On May 10, 2012, Chief ALJ Charles E. Bullock issued Order No. 54 in Certain Digital Televisions and Components Thereof (Inv. No. 337-TA-789). In the Order, ALJ Bullock denied Complainant Vizio, Inc.’s (“Vizio”) motion for entry of an Initial Determination finding Respondent Curtis International, Ltd. (“Curtis”) in default. However, ALJ Bullock also ordered that certain non-monetary sanctions be imposed against Curtis.
According to the Order, Vizio argued that Curtis should be found in default because Curtis had failed to comply with a previous order in which ALJ Bullock had granted a motion to compel responses to Vizio’s requests for admission and to compel production of a Curtis witness for deposition. See our April 2, 2012 post for more details. Vizio further argued that a finding of default was appropriate because Curtis had completely failed to participate in the investigation since the time that its counsel withdrew on January 30, 2012.
Curtis opposed Vizio’s motion. Curtis contended that, contrary to Vizio’s representations, Curtis has participated and is participating in the investigation. According to Curtis, “after conducting a search for counsel, Curtis is again represented by counsel in this Investigation and can participate in a conventional manner.” Curtis also argued that Vizio should not be permitted to benefit from “its silence and lack of communication” while Curtis was conducting its search for counsel. Finally, Curtis argued that it should not be found in default because it is now amenable to scheduling a corporate deposition and responding to Vizio’s requests for admission.
The Commission Investigative Staff (“OUII”) also opposed Vizio’s motion. OUII argued that “the extreme sanction of default judgment against Curtis is not appropriate at this time” but that “alternative sanctions exist that are sufficient to remedy Curtis’ failure to comply with its discovery obligations.” OUII therefore argued that ALJ Bullock should impose non-monetary sanctions for Curtis’ failure to cooperate in discovery and to participate in the investigation.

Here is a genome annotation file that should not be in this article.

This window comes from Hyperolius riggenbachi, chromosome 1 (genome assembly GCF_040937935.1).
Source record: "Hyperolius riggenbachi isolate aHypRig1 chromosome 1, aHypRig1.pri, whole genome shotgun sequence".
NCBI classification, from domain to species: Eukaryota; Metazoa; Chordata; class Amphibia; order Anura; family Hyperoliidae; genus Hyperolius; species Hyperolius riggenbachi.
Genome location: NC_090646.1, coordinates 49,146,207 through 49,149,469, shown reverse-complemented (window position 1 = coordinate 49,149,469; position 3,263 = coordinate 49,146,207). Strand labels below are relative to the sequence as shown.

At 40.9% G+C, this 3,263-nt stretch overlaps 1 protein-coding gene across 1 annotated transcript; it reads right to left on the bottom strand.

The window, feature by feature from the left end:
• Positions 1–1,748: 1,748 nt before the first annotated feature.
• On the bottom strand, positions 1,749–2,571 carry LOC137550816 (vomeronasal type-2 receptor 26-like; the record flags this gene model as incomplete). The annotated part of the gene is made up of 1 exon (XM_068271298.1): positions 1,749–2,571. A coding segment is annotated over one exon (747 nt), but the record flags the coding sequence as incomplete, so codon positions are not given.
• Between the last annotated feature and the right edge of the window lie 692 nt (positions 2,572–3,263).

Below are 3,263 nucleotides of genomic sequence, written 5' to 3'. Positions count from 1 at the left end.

After considering the arguments, ALJ Bullock determined to deny Vizio’s motion but to impose certain non-monetary sanctions against Curtis. ALJ Bullock found that “it appears that Curtis intends to resume participating in this Investigation” and that default judgment was not appropriate under the circumstances. However, the ALJ also determined that “Curtis’ selective participation and blatant disregard for its discovery obligations will not be condoned.” Accordingly, ALJ Bullock ordered that Curtis shall: (1) not be permitted to introduce into evidence or otherwise rely upon testimony by any Curtis witnesses in support of its position in the investigation; (2) not be heard to object to introduction and use of secondary evidence to show what the withheld admission, testimony, documents, or other evidence would have shown; and (3) be precluded from submitting any expert reports.